Ricardo Silva

For one mana, this monkey does it all.

As long as you keep clearing the way for him to connect, he will reward you with additional cards and mana of any color to cast said cards.

There are very few creatures in the whole of Magic which do so much for such little investment, and it is no wonder that Ragavan, Nimble Pilferer is being hailed as one of the best creatures ever printed. Much like Deathrite Shaman, another egregiously versatile 1-drop, Ragavan, Nimble Pilferer has proven to be too good for the Legacy format and was recently banned.

That being said, I am of the opinion that Ragavan, Nimble Pilferer is currently not too good for Modern. In comparison to Legacy which is a more stack-oriented format, Modern decks are mostly filled to the brim with answers to creatures, some even being devastatingly good against Ragavan, Nimble Pilferer, as is the case with Wrenn and Six.

Sven Stolz

Ragavan, Nimble Pilferer is one of the most polarized and absurd Magic cards printed for all Eternal formats in recent days and feels like a mixed up baby on steroids of Deathrite Shaman and Snapcaster Mage in Modern. From turn 1 on, Ragavan, Nimble Pilferer puts an enormous pressure on any opponent.

When it connects, it ramps the player with Treasure Tokens while stealing of cards, which virtually and practically plays out as a complete card advantage engine. Although the cards you’re hitting will be completely random and often not or semi playable, the game definitely can be over in the very first 2 or 3 turns once you hit relevant cards with it.

Also, the ramp effect is not to underestimate, giving tempo decks mana advantage in the early turns will lead to more spells being played and increases the disruption and threat density tempo can represent to close out the game even more quickly.

The Dash ability of Ragavan, Nimble Pilferer gives the card even more flexibility to attack out of surprise, which leads the opponent to never be sure about clearing the board or attacking without leaving a blocker behind.

While Ragavan, Nimble Pilferer has been looking more problematic and especially unfun in Vintage and Legacy (banned), it’s still relatively balanced in Modern. The formats’ nature tends to play a more board focused game play, while it’s also easily removable.

The fact that Ragavan, Nimble Pilferer only does its thing once it connects, makes it fundamentally more fair and balanced than Deathrite Shaman will ever be. Also, with the printings of new removal spells which are heavily played, the format is not truly missing out on interaction to deal with a 2/1. So despite Ragavan, Nimble Pilferer being a busted Magic card in the format and maybe the best red card existing, it’s still manageable for the majority of decks.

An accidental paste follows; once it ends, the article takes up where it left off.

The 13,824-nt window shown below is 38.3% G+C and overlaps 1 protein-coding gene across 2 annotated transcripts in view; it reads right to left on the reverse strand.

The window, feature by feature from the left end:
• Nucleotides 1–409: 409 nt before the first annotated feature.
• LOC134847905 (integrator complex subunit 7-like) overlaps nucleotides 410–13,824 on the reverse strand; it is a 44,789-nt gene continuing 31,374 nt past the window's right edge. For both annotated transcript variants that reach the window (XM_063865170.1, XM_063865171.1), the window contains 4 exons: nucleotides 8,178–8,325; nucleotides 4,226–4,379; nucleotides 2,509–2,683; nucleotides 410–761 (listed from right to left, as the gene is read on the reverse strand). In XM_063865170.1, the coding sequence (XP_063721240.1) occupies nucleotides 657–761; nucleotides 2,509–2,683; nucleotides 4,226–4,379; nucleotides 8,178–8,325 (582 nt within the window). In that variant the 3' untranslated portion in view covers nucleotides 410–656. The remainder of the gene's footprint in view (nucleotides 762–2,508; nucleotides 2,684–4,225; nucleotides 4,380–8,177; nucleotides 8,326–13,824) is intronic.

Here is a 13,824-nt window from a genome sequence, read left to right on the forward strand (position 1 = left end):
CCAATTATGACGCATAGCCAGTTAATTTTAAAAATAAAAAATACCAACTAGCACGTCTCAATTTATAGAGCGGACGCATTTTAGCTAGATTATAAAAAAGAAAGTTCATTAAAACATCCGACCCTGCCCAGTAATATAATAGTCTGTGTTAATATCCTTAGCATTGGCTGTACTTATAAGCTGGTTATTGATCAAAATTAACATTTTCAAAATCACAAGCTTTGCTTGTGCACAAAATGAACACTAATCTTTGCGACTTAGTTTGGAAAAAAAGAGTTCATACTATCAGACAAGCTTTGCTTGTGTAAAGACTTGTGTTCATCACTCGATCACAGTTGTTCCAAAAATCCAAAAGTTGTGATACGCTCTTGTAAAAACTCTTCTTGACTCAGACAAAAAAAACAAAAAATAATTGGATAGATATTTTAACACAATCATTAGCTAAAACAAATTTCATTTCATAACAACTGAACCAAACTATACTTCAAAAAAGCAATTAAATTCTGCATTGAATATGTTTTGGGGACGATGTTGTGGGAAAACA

Zen Takahashi

If you have gotten this far, you would have guessed by now what came in first place. And yes, it’s none other than everyone’s favorite treasure-stealing monkey!

What makes Ragavan, Nimble Pilferer so powerful is that it’s a threat that allows fair decks to keep up the clock with unfair decks. Historically, unfair decks “abused” mana better than fair decks – whether that be Storm, Amulet Titan or Krark-Clan Ironworks. Ragavan, Nimble Pilferer is so significant against these decks because they generally cannot interact with the monkey, which means it can start generating a lot of treasures and allows the fair deck to cast spells and progress the board while also holding up interaction like Counterspell or Archmage’s Charm for any potential broken plays.

Against other fair decks, Ragavan, Nimble Pilferer isn’t as good, especially against creature-based decks that can easily roadblock a 2/1 creature. Still, the Dash ability of Ragavan, Nimble Pilferer means that it is a constant threat that your opponent needs to be aware of, and that in it of itself is powerful as it will force your opponent to sequence in such a way to respect the potential Dash attack.

An underrated aspect of Ragavan, Nimble Pilferer is how well it pairs with Expressive Iteration. Almost every Ragavan, Nimble Pilferer deck plays the two-mana sorcery alongside it, as the more mana you can create, the better Iteration is as it is not being forced to take lands from it/having the mana to be able to cast any card you hit makes Iteration closer to a two-mana spell that draws two of the top three cards, which is utterly broken.


Personal Top 10 RED Cards of Each Author

Andrea Piemonti

  1. Ragavan, Nimble Pilferer

  2. Lightning Bolt

  3. Unholy Heat

  4. Dragon’s Rage Channeler

  5. Fury

  6. Blood Moon

  7. Monastery Swiftspear

  8. Eidolon of the Great Revel

  9. Magus of the Moon

  10. Boil

Sebastian Rosenauer

  1. Ragavan, Nimble Pilferer

  2. Lightning Bolt

  3. Fury

  4. Blood Moon

  5. Dragon’s Rage Channeler

  6. Unholy Heat

  7. Seasoned Pyromancer

  8. Monastery Swiftspear

  9. Chandra, Torch of Defiance

  10. Light Up the Stage

Ricardo Silva

  1. Ragavan, Nimble Pilferer

  2. Dragon’s Rage Channeler

  3. Unholy Heat

  4. Lightning Bolt

  5. Fury

  6. Blood Moon

  7. Seasoned Pyromancer

  8. Monastery Swiftspear

  9. Indomitable Creativity

  10. Underworld Breach

Sven Stolz

  1. Lightning Bolt

  2. Ragavan, Nimble Pilferer

  3. Dragon’s Rage Channeler

  4. Unholy Heat

  5. Blood Moon

  6. Fury

  7. Underworld Breach

  8. Seasoned Pyromancer

  9. Monastery Swiftspear

  10. Eidolon of the Great Revel

Zen Takahashi

  1. Ragavan, Nimble Pilferer

  2. Lightning Bolt

  3. Fury

  4. Dragon’s Rage Channeler

  5. Blood Moon

  6. Monastery Swiftspear

  7. Unholy Heat

  8. Underworld Breach

  9. Goblin Guide

  10. Eidolon of the Great Revel